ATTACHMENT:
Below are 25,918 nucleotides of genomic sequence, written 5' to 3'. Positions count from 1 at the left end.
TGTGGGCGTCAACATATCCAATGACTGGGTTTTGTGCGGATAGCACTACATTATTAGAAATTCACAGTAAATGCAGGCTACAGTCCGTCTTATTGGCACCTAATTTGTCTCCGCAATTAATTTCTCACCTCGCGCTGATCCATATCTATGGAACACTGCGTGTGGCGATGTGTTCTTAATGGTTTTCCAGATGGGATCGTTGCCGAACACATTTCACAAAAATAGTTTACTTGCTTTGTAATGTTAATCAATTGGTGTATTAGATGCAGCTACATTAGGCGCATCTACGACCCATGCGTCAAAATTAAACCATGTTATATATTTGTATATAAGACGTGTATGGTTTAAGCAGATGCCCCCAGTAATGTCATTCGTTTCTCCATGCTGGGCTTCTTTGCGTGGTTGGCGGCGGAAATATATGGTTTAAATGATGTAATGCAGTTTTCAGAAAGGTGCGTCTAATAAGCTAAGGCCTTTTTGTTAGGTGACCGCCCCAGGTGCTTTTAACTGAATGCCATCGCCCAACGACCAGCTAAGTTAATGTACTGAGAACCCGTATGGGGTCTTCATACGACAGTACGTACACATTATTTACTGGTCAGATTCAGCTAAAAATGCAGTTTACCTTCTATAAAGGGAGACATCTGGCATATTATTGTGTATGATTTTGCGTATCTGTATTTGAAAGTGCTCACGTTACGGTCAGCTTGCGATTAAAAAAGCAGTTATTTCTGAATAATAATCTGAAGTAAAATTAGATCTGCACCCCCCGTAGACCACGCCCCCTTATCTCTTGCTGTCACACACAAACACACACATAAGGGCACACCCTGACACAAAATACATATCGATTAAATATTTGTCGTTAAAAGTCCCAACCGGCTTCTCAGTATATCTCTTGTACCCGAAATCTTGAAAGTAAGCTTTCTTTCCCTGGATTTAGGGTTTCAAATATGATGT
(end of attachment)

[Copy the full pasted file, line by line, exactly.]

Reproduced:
Below are 25,918 nucleotides of genomic sequence, written 5' to 3'. Positions count from 1 at the left end.
TGTGGGCGTCAACATATCCAATGACTGGGTTTTGTGCGGATAGCACTACATTATTAGAAATTCACAGTAAATGCAGGCTACAGTCCGTCTTATTGGCACCTAATTTGTCTCCGCAATTAATTTCTCACCTCGCGCTGATCCATATCTATGGAACACTGCGTGTGGCGATGTGTTCTTAATGGTTTTCCAGATGGGATCGTTGCCGAACACATTTCACAAAAATAGTTTACTTGCTTTGTAATGTTAATCAATTGGTGTATTAGATGCAGCTACATTAGGCGCATCTACGACCCATGCGTCAAAATTAAACCATGTTATATATTTGTATATAAGACGTGTATGGTTTAAGCAGATGCCCCCAGTAATGTCATTCGTTTCTCCATGCTGGGCTTCTTTGCGTGGTTGGCGGCGGAAATATATGGTTTAAATGATGTAATGCAGTTTTCAGAAAGGTGCGTCTAATAAGCTAAGGCCTTTTTGTTAGGTGACCGCCCCAGGTGCTTTTAACTGAATGCCATCGCCCAACGACCAGCTAAGTTAATGTACTGAGAACCCGTATGGGGTCTTCATACGACAGTACGTACACATTATTTACTGGTCAGATTCAGCTAAAAATGCAGTTTACCTTCTATAAAGGGAGACATCTGGCATATTATTGTGTATGATTTTGCGTATCTGTATTTGAAAGTGCTCACGTTACGGTCAGCTTGCGATTAAAAAAGCAGTTATTTCTGAATAATAATCTGAAGTAAAATTAGATCTGCACCCCCCGTAGACCACGCCCCCTTATCTCTTGCTGTCACACACAAACACACACATAAGGGCACACCCTGACACAAAATACATATCGATTAAATATTTGTCGTTAAAAGTCCCAACCGGCTTCTCAGTATATCTCTTGTACCCGAAATCTTGAAAGTAAGCTTTCTTTCCCTGGATTTAGGGTTTCAAATATGATGT